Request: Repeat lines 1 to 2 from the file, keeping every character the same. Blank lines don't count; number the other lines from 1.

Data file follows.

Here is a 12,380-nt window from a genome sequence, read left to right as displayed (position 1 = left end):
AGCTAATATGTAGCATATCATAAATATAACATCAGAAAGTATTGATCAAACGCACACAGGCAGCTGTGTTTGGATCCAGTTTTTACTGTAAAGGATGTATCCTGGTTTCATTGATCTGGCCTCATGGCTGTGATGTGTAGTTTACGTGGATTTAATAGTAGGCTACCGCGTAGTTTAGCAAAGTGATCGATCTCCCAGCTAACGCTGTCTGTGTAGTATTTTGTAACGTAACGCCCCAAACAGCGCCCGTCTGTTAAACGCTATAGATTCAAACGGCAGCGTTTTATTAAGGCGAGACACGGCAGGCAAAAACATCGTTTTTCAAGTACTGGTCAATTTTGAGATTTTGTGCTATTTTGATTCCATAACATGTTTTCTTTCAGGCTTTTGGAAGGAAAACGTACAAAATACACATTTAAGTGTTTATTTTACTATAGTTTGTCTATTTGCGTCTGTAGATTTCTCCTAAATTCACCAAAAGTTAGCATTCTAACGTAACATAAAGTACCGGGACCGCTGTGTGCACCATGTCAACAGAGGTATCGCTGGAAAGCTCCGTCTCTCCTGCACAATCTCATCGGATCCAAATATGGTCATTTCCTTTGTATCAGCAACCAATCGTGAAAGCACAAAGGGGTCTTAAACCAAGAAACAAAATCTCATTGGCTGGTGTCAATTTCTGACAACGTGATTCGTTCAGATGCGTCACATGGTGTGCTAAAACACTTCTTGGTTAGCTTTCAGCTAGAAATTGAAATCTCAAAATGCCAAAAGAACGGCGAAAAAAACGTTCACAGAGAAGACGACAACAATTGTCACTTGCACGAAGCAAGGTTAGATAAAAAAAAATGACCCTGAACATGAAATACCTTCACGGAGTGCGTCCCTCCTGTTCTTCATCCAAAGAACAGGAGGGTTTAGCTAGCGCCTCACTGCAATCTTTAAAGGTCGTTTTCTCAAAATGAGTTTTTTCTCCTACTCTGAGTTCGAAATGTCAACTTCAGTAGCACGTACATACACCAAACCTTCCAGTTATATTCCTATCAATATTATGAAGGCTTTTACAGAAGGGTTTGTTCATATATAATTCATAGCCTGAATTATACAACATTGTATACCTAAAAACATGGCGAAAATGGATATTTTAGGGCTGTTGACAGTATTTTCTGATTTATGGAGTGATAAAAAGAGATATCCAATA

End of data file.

Here is a 12,380-nt window from a genome sequence, read left to right as displayed (position 1 = left end):
AGCTAATATGTAGCATATCATAAATATAACATCAGAAAGTATTGATCAAACGCACACAGGCAGCTGTGTTTGGATCCAGTTTTTACTGTAAAGGATGTATCCTGGTTTCATTGATCTGGCCTCATGGCTGTGATGTGTAGTTTACGTGGATTTAATAGTAGGCTACCGCGTAGTTTAGCAAAGTGATCGATCTCCCAGCTAACGCTGTCTGTGTAGTATTTTGTAACGTAACGCCCCAAACAGCGCCCGTCTGTTAAACGCTATAGATTCAAACGGCAGCGTTTTATTAAGGCGAGACACGGCAGGCAAAAACATCGTTTTTCAAGTACTGGTCAATTTTGAGATTTTGTGCTATTTTGATTCCATAACATGTTTTCTTTCAGGCTTTTGGAAGGAAAACGTACAAAATACACATTTAAGTGTTTATTTTACTATAGTTTGTCTATTTGCGTCTGTAGATTTCTCCTAAATTCACCAAAAGTTAGCATTCTAACGTAACATAAAGTACCGGGACCGCTGTGTGCACCATGTCAACAGAGGTATCGCTGGAAAGCTCCGTCTCTCCTGCACAATCTCATCGGATCCAAATATGGTCATTTCCTTTGTATCAGCAACCAATCGTGAAAGCACAAAGGGGTCTTAAACCAAGAAACAAAATCTCATTGGCTGGTGTCAATTTCTGACAACGTGATTCGTTCAGATGCGTCACATGGTGTGCTAAAACACTTCTTGGTTAGCTTTCAGCTAGAAATTGAAATCTCAAAATGCCAAAAGAACGGCGAAAAAAACGTTCACAGAGAAGACGACAACAATTGTCACTTGCACGAAGCAAGGTTAGATAAAAAAAAATGACCCTGAACATGAAATACCTTCACGGAGTGCGTCCCTCCTGTTCTTCATCCAAAGAACAGGAGGGTTTAGCTAGCGCCTCACTGCAATCTTTAAAGGTCGTTTTCTCAAAATGAGTTTTTTCTCCTACTCTGAGTTCGAAATGTCAACTTCAGTAGCACGTACATACACCAAACCTTCCAGTTATATTCCTATCAATATTATGAAGGCTTTTACAGAAGGGTTTGTTCATATATAATTCATAGCCTGAATTATACAACATTGTATACCTAAAAACATGGCGAAAATGGATATTTTAGGGCTGTTGACAGTATTTTCTGATTTATGGAGTGATAAAAAGAGATATCCAATA